Victorian Premier Ted Baillieu praised Hellenism and highlighted its impact on him as a young architect, at the official launch of Neos Kosmos Saturday edition on Wednesday.

He spoke of how he and Multicultural Affairs Minister Nicholas Kotsiras were able to wrangle a rare opportunity, leveraging on Mr Baillieu’s architectural credentials, to be allowed in the Parthenon.

“I still get goose-bumps when I remember the Greek flag snapping to the right as I stared out onto Athens through those columns,” the Premier said.

Over 140 guests, including business leaders; state and federal politicians; community representatives; artists, writers and other prominent members of the Greek Australian community, came together at the Victorian Arts Centre to celebrate the new Saturday edition of Neos Kosmos.

The launch opened with a moving performance by Paul Capsis singing Angela’s Sea, a song about the voyage of his maternal grandmother to Australia in the late 1940s on a ship full of migrants.

Australian veteran rocker Ross Wilson closed the proceedings with the iconic Eagle Rock only this time with George Spirou on bouzouki.

Following Paul Capsis, English Editor Fotis Kapetopoulos spoke and acknowledged that while the Saturday edition of Neos Kosmos has been in circulation since last July, attention to detail has been the reason the official launch was prolonged until now.

“All of us tried to get it right, or right as possible,” Mr Kapetopoulos said. “At the end it’s about journalism of the highest order; independent, fearless and exciting.”

The English Editor emphasised Neos Kosmos’ diverse readership, saying: “You do not need to be Greek, you don’t need to be able to read Greek, all you need is to have a Hellenic perspective.”

Mr Kapetopoulos differentiated between “Greekness” which is “problematic” and Hellenism which is “universal”. He spoke of the “unique multicultural Australia” and pointed to the “majestic Paul Capsis” as an example of “creative excellence based on a hybrid culture” which make us all Australians.

“I think of my nine-year-old son, who has Hellenic and Spanish heritage, as an Australian who will also read Neos Kosmos in years to come,” Mr Kapetopoulos said.

Publisher Chris Gogos thanked the hundreds of thousands of readers who have supported Neos Kosmos for 54 years and said the paper would not be here today, or have been able to survive, if not for the way Melbourne embraces all cultures.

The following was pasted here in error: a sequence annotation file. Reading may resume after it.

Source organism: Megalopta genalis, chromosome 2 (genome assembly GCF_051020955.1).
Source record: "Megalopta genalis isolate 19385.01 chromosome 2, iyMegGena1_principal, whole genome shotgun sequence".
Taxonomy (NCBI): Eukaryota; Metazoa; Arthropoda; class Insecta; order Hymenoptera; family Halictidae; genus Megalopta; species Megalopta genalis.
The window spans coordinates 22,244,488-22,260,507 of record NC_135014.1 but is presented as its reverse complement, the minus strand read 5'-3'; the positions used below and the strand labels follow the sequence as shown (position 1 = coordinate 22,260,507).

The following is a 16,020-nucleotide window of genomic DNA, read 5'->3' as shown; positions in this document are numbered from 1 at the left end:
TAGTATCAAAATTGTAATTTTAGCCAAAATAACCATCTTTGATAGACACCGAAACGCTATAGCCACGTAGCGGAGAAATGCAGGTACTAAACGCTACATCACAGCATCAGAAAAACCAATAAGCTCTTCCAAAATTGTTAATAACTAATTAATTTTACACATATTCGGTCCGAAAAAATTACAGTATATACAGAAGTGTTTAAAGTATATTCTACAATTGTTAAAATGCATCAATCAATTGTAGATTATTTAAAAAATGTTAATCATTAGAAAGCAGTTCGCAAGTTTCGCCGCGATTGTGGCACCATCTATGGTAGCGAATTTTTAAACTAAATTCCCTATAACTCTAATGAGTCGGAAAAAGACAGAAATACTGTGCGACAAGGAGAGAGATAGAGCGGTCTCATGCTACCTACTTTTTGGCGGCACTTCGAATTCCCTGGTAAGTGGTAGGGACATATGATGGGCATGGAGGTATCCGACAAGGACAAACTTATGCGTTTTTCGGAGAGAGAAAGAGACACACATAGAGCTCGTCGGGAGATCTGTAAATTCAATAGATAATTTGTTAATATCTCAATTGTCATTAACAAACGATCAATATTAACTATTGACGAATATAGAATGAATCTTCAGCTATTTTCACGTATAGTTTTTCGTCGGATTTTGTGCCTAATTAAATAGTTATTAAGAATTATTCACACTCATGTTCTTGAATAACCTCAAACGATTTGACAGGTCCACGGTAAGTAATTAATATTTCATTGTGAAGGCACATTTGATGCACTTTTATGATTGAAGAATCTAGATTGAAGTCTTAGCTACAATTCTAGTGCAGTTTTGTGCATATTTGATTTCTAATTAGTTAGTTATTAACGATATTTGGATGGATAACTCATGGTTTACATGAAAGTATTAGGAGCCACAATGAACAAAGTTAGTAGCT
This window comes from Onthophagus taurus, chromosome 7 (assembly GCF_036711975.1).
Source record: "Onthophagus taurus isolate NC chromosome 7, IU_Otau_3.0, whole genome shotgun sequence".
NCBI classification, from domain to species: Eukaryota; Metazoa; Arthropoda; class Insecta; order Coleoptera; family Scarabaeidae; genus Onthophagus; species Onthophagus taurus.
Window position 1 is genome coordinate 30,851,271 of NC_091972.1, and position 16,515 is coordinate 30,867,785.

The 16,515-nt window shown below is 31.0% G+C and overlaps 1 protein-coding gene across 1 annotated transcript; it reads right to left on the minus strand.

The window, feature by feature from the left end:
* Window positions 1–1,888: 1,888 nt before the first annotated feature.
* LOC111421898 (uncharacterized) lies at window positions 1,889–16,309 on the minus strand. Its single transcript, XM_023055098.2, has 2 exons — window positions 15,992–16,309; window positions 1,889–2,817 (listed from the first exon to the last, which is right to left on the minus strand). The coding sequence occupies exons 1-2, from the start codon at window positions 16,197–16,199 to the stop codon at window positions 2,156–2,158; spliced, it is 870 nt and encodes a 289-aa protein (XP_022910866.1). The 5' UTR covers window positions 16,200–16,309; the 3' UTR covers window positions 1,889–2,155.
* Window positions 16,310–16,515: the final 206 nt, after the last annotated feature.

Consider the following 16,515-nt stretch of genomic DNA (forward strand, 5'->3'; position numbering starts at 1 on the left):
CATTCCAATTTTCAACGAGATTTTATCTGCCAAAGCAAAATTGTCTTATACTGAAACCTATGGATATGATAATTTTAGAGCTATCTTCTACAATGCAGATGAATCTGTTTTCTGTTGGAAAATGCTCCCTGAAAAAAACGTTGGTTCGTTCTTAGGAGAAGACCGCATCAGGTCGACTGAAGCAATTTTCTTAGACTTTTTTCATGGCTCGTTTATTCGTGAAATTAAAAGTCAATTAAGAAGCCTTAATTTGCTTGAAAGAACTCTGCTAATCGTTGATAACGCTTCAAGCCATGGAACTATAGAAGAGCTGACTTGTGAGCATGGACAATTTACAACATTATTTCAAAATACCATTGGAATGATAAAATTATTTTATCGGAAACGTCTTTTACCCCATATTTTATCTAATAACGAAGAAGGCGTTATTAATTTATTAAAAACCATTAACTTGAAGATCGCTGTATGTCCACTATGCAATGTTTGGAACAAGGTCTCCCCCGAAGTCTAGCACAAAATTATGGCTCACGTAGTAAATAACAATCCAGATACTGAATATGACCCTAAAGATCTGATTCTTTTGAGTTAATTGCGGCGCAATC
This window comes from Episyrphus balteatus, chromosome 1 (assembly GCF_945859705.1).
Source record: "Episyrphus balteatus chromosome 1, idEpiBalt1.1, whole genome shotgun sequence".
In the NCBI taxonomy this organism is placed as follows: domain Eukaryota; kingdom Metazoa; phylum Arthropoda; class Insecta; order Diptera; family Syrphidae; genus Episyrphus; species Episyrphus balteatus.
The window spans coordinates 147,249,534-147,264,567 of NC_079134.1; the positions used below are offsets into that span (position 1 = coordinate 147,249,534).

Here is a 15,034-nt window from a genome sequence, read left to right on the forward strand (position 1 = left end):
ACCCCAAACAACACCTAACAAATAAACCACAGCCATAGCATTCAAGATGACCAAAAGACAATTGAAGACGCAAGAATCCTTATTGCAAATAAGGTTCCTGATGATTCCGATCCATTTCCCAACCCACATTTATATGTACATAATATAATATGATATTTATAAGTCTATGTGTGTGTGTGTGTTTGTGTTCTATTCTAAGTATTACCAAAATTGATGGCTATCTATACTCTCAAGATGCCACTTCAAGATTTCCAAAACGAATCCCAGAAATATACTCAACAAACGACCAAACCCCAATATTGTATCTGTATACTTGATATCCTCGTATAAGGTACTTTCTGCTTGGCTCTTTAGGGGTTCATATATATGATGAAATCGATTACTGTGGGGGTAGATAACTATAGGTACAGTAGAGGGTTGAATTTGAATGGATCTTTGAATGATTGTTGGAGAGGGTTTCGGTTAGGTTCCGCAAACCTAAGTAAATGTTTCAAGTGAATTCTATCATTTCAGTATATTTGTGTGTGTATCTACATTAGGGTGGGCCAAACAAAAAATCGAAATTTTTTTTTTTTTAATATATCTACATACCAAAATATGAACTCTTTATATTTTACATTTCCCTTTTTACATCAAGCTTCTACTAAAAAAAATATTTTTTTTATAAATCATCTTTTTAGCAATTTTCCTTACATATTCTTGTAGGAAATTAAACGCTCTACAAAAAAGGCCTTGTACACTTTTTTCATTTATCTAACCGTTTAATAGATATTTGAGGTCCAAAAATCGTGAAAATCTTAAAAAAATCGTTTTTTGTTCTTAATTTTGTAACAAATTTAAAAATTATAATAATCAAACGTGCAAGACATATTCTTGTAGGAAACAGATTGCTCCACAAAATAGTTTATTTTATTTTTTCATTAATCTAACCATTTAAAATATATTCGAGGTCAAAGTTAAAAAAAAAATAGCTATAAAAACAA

The development of the English Edition dates back over 30 years.

“In 1976 my father took the very bold step of introducing an English page in Neos Kosmos, a decision he was criticised for at the time,” the publisher said. “Over the last several years it’s been my vision to be where we are today.”

The new Saturday English edition is a reflection of today’s Hellenic Australian community, Mr Gogos said. “It maintains the values of our parent publication, it’s the voice of the new generation of Greeks and, most importantly, it’s here to listen and express a voice for our readers, a voice that comes from a Hellenic perspective.”

Premier Ted Baillieu recognised Neos Kosmos as a “wonderful constant” in the Greek Australian community.

“For more than five decades it [Neos Kosmos] has offered its readers assurance that while the world outside may change and shift, you could find some comfort in the familiarity of this printed page,” Mr Baillieu said.

Addressing the room Mr Baillieu joked “because it is the English language edition I am going to suppress what is otherwise my natural instinct to speak Greek to you.”

Mr Baillieu said the official launch was symbolic of Victoria’s place in multicultural media referring to last weekend’s Neos Kosmos by pointing to the front page.

The headline ‘The M-word is back’ hailed the move by Immigration Minister Chris Bowen in rubber-stamping a reborn multiculturalism policy. The page came with a banner thundering ‘Shame on you’ signalling an editorial inside that tore strips off Tony Abbott and Scott Morrison about the Christmas Island mourners.

In closing, the Premier also announced a new grant under the Victorian Multicultural Commission’s “community strengthening” category where media outlets can apply for grants to support young aspiring journalists to gain work experience.

Mr Baillieu awarded the first grant of $5000 to Neos Kosmos English Edition to go towards the mentoring of an emerging Greek Australian journalist.